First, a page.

TO HONOR BLACK HISTORY IS TO CELEBRATE BLACK FUTURES
In our weekly call to action, we will highlight different partners and organizations who are doing movement work today to create a better tomorrow. We invite you all to continue to educate yourselves around the issues confronting Black communities – in the United States and across the globe – and to contribute to the leaders who are working to create solutions so we are not facing the same issues in the future.
This week we focus on organizations that transcend borders – including pushing back against racist immigration and deportation policies – in building a global community free from anti-Black racism grounded or linked to colonial legacies, capitalism and militarism.
Abahlali baseMjondolo, known as the shack dwellers’ movement, is one of the largest peoples’ movements to emerge in post-apartheid South Africa. Committed to land housing dignity for all, Abahlali continues to advocate for the poor and marginalized in the townships during the pandemic. Listen to 2018’s Activist Files with S’bu Zikode, co-founding member and former president, discuss what is at stake, how the movement rises above violent repression, and what the U.S. can learn from South Africa.
African Communities Together (ACT) is an organization of African immigrants fighting for civil rights, opportunity, and a better life for families in the U.S. and worldwide. ACT mobilizes African immigrant communities to speak out on the issues that affect their lives and the lives of their families. ACT works on the local, state, national, and international level on issues including fair immigration reform, jobs in the African community, and language access. Most recently, they fought for the thousands of immigrants from Liberia who are in the U.S. under the Temporary Protected Status (TPS) and Deferred Enforced Departure (DED) programs to be granted a pathway to permanent residence and were plaintiffs in the lawsuit African Communities Together v. TRUMP.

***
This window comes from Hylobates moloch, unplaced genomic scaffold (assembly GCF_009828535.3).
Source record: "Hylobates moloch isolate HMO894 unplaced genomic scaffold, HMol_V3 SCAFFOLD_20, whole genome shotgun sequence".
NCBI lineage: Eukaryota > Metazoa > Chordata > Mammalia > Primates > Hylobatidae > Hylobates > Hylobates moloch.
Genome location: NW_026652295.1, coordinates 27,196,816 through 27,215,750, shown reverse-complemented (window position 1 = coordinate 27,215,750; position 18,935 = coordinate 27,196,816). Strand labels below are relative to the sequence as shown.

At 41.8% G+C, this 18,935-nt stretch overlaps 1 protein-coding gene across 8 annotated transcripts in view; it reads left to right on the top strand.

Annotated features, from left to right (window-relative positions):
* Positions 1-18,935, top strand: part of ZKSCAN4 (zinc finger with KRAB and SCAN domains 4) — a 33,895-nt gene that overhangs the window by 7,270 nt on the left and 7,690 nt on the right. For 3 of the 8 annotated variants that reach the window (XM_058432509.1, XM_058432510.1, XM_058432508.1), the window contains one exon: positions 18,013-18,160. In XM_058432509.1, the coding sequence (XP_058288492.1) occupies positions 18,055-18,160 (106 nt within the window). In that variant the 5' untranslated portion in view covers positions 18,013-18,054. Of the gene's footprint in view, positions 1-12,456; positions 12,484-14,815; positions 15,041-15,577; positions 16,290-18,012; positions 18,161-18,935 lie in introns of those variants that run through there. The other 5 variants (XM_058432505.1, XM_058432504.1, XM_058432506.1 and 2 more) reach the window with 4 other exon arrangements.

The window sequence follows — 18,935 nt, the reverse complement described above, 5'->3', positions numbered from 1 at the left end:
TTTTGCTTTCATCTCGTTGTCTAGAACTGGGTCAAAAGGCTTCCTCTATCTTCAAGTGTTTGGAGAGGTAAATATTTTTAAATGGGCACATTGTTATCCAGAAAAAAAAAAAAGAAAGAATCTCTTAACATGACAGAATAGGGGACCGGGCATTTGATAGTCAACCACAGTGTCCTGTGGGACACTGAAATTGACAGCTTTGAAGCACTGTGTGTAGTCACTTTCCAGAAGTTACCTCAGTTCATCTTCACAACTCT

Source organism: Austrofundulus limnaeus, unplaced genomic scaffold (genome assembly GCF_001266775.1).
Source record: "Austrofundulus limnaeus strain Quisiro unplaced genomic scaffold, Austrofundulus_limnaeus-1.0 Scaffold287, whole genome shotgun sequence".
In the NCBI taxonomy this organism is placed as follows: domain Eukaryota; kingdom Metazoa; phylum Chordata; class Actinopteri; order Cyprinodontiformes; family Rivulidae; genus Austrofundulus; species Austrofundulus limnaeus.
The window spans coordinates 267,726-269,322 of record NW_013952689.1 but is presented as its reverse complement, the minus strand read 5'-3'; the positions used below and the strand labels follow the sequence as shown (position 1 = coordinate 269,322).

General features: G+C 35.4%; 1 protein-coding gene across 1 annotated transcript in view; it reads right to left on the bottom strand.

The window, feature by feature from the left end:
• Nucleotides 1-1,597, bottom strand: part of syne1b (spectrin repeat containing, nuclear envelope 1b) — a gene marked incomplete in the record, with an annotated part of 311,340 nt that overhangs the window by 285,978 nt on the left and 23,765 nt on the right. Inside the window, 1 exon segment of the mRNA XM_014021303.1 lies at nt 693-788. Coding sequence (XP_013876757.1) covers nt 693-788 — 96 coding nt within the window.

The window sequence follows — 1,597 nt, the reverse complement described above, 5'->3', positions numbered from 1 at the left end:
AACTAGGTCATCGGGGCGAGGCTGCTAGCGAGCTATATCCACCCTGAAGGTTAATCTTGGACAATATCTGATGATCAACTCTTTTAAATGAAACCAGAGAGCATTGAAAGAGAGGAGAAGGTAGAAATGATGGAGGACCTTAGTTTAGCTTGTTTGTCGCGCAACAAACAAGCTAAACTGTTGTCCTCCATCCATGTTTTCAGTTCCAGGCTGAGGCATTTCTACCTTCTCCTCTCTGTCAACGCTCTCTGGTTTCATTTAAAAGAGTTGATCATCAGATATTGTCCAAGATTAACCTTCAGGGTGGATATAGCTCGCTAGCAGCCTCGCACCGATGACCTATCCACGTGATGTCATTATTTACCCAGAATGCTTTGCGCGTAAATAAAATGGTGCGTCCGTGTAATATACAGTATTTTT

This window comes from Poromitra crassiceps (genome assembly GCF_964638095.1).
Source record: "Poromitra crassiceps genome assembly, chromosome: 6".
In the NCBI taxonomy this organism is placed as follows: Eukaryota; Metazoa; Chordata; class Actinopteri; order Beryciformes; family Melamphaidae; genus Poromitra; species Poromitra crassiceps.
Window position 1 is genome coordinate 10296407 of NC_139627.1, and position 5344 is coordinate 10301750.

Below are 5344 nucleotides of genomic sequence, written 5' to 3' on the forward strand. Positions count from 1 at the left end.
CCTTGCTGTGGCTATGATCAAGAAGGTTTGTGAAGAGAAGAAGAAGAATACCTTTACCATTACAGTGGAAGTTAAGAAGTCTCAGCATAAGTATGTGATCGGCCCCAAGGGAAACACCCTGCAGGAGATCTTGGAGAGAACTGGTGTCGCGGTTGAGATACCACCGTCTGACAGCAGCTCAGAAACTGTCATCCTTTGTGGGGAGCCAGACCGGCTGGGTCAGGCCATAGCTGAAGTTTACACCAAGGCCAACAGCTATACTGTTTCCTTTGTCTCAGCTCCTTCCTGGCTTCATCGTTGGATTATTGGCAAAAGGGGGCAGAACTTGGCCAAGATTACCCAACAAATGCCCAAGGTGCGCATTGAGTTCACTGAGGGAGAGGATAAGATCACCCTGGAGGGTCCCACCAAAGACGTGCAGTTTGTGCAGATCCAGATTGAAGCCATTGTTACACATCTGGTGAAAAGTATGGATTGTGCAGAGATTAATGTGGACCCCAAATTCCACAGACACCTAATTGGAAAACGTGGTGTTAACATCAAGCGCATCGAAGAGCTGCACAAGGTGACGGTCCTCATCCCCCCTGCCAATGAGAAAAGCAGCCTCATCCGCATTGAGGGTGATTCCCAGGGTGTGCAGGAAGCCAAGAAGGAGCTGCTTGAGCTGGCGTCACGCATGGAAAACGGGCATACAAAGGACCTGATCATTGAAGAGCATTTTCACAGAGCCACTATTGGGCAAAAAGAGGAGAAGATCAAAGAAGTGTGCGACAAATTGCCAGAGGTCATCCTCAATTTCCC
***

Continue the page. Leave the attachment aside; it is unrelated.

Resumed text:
The Black Alliance for Just Immigration (BAJI) educates and engages Black American and Black immigrant communities to organize and advocate for racial, social and economic justice. BAJI’s Black Immigration Network brings together Black-led organizations and programs to advance just immigration policies and promote cultural shifts our that communities need. BAJI just released Our Stories and Visions: Gender in Black Immigrant Communities, which provides a space for Black women and femmes to powerfully, and often painfully, share how they are attempting to survive a pandemic that is forcing many deeper into unpaid caregiving roles while working for a world where their safety is a reality. For more on BAJI’s work in response to U.S. immigration policies, read former CCR Bertha Justice Fellow Stephanie Llanes blog, “5 Things to Know About Being Black at the Border,” written after participating in BAJI’s 2017 Black-centered delegation to the U.S. southern border.
Haitian Bridge Alliance is a coalition of Haitian non-profit organizations and community activists who have come together to serve the Haitian community in California and beyond, to ensure the success of new immigrants as they navigate their new lives in the United States. Haitian Bridge Alliance has been tracking deportation flights to Jamaica, Haiti, Cameroon and other Black countries and mobilizing to stop the flights.
The Institute for Justice and Democracy in Haiti (IJDH) and the Port-au-Prince-based Bureau des Avocats Internationaux work together to support the Haitian people in their grassroots struggle for a just system of law, a society without violence, social justice, and a democratic government. Among its recent projects has been advocating for Haitian immigrants to the United States, whether for TPS or in challenging deportations.